Volume 1 Issue 3

December 2016 | 155 pages


In This Issue

Reformed Faith & Practice completes its first year of publication with a collection of historical and theological essays by RTS faculty, written in commemoration of the fiftieth anniversary of the seminary.  Also featured is an extended review article by Dr. Gregory Lanier on two recently published New Testament Greek grammars. Because of the length of... READ MORE

Can We Trust the Bible Over Evolutionary Science?

James N. Anderson

It’s no secret that one of the main reasons unbelievers give for not believing the Bible is that modern science—specifically, evolutionary science—has shown that the Bible’s account of human origins is mistaken. Indeed, evolutionary science is not merely an obstacle to unbelievers; it can also be a stumbling block for professing Christians. There are many... READ MORE

Living & Active: The Efficacy of Scripture in Contemporary Evangelical Theology

Bruce P. Baugus

Introduction The theological appropriation of speech-act theory over the last two decades has revived interest in the efficacy of Scripture—the ability of God’s written word to accomplish divinely intended effects. Pioneered by J. L. Austin and John Searle in the 1960s, speech-act theory is constructed around the simple yet profound observation that we often use... READ MORE

Old New Calvinism: The New School Presbyterian Spirit

S. Donald Fortson, III

In 2008, Christianity Today’s Colin Hansen, wrote a fascinating book, Young, Restless, Reformed: A Journalist’s Journey with the New Calvinists, which captured a lot of attention.[1] In a commendation of the book, evangelical historian Doug Sweeney, of Trinity Evangelical Divinity School, acknowledged the increasing popularity of Calvinism among young Americans, and noted how this “New... READ MORE

The Signs of Jesus in Calvin’s Christology

Howard Griffith

From the paucity of scholarly studies, one might suppose John Calvin had little interest in miracles. There is perhaps an exception. To his chagrin, Calvin learned in 1551 that his hometown, Noyon, France, had held a celebration at the rumor of his death. The next year Habsburg troops sacked the town. The one house left... READ MORE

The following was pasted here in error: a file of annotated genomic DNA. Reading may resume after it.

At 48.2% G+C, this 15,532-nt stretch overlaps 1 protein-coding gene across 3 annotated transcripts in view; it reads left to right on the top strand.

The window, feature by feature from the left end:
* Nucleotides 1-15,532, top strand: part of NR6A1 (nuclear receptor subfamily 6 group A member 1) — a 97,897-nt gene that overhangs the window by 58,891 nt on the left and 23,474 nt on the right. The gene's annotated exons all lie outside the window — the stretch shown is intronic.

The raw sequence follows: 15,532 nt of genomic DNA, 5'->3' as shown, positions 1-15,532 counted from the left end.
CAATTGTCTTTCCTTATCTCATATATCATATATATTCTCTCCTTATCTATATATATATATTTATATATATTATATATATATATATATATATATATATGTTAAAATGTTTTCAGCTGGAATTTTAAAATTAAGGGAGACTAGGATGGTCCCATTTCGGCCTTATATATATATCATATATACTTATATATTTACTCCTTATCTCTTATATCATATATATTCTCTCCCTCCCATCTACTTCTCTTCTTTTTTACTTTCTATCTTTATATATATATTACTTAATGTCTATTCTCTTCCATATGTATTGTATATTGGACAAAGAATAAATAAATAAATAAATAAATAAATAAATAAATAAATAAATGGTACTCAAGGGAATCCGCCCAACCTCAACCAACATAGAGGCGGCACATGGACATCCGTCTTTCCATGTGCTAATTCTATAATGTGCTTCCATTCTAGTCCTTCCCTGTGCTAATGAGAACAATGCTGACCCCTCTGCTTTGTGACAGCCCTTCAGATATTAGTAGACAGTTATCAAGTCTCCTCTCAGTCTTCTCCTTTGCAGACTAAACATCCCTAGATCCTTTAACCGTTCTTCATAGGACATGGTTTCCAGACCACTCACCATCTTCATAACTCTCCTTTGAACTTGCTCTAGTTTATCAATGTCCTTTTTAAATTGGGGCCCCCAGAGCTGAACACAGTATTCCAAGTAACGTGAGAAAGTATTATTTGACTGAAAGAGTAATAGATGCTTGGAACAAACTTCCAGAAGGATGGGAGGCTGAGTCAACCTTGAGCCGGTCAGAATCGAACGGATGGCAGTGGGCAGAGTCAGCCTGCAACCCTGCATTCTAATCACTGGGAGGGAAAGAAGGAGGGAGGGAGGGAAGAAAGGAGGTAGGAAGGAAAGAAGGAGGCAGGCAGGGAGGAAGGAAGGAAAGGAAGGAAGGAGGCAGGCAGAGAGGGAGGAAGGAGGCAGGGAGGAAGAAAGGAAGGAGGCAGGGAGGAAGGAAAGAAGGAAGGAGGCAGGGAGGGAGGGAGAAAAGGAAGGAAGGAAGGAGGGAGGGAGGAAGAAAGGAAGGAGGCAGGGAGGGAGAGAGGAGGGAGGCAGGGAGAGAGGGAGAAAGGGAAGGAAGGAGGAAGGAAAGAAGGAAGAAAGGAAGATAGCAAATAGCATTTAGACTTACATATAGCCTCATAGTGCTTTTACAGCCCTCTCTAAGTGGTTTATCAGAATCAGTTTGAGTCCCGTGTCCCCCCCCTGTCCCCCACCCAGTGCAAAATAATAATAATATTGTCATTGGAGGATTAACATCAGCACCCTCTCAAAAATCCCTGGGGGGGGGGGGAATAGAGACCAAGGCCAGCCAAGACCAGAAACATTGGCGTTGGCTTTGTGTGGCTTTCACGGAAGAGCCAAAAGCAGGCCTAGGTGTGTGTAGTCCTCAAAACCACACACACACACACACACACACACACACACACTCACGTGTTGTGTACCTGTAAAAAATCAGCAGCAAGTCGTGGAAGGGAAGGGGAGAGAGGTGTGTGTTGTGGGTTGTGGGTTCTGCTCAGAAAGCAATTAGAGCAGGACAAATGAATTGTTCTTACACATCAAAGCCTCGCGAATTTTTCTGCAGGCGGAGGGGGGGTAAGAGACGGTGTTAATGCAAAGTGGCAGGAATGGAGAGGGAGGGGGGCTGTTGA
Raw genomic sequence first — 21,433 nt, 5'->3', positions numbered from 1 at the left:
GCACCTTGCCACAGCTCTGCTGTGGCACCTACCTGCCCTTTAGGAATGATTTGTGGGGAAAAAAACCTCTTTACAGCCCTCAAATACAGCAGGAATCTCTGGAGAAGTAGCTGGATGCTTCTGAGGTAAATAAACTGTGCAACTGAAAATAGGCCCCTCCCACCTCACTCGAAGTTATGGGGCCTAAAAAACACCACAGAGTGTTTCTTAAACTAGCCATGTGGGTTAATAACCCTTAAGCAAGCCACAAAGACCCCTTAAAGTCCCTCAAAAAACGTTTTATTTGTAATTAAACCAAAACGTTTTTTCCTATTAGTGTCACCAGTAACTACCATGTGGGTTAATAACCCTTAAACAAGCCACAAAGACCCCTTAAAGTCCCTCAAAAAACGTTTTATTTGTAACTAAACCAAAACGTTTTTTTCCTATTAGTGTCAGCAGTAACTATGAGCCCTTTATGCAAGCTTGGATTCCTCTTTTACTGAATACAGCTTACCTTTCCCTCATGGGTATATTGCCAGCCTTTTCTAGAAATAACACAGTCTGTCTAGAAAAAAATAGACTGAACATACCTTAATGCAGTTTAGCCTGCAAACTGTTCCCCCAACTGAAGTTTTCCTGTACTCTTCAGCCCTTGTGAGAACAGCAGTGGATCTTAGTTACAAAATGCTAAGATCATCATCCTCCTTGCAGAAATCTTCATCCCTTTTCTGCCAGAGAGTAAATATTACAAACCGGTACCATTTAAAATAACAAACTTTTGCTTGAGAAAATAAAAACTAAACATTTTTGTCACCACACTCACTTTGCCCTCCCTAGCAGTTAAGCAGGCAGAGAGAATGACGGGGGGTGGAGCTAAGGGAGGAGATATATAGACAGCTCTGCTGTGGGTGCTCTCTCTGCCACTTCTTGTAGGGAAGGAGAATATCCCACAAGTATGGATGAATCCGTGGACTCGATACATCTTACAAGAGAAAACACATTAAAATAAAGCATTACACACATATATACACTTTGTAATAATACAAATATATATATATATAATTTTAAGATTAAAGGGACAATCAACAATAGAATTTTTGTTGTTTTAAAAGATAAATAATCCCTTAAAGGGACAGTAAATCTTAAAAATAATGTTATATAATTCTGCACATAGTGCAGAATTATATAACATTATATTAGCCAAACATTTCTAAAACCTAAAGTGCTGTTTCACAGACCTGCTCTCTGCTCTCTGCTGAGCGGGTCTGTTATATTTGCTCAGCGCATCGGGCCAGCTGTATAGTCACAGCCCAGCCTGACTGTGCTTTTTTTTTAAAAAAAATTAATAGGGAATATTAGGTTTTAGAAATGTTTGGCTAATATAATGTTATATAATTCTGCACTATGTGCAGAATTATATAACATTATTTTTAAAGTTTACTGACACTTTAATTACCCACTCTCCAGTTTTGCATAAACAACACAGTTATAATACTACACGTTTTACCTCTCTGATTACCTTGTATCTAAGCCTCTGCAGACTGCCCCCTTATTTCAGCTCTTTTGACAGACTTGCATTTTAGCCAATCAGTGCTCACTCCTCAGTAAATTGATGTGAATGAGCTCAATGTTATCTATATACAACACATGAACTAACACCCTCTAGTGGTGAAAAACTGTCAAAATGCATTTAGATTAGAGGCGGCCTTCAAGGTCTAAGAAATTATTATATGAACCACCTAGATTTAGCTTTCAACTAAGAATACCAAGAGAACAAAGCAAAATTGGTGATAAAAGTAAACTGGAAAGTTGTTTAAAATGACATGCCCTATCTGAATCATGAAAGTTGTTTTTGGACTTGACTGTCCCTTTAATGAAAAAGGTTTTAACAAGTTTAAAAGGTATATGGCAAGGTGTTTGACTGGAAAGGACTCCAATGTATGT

A Pastoral Theology of Suffering

Derek W.H. Thomas

I begin with a story. For over a year, a young lady of twenty-seven was dying of incurable cancer. Her mother kept a daily on-line blog detailing the ups and downs of the struggle with faith and courage, hope and despair. The blogs were read far and wide, and the godliness and honesty of the... READ MORE

Sharpening Your Greek: A Primer for Bible Teachers and Pastors on Recent Developments, with Reference to Two New Intermediate Grammars

Gregory R. Lanier

On the first day of “summer Greek” I had students open their newly-purchased Greek New Testaments (GNT hereafter) and — after giving them a short introduction to the alphabet — asked them to take turns reading aloud John 1:1–18. Though we only made it through verse three, and though they stumbled through nearly all of... READ MORE

Sharpening Your Greek: A Primer for Bible Teachers and Pastors on Recent Developments, with Reference to Two New Intermediate Grammars, Part II

Gregory R. Lanier

II. Other Important Topics We turn our attention from (some of) the complexities of the Greek verbal system to a handful of other topics about which the pastor or Bible teacher should be informed. Lexical Semantics and the Question of What a Word “Means” A perennial challenge in the study of the GNT is determining... READ MORE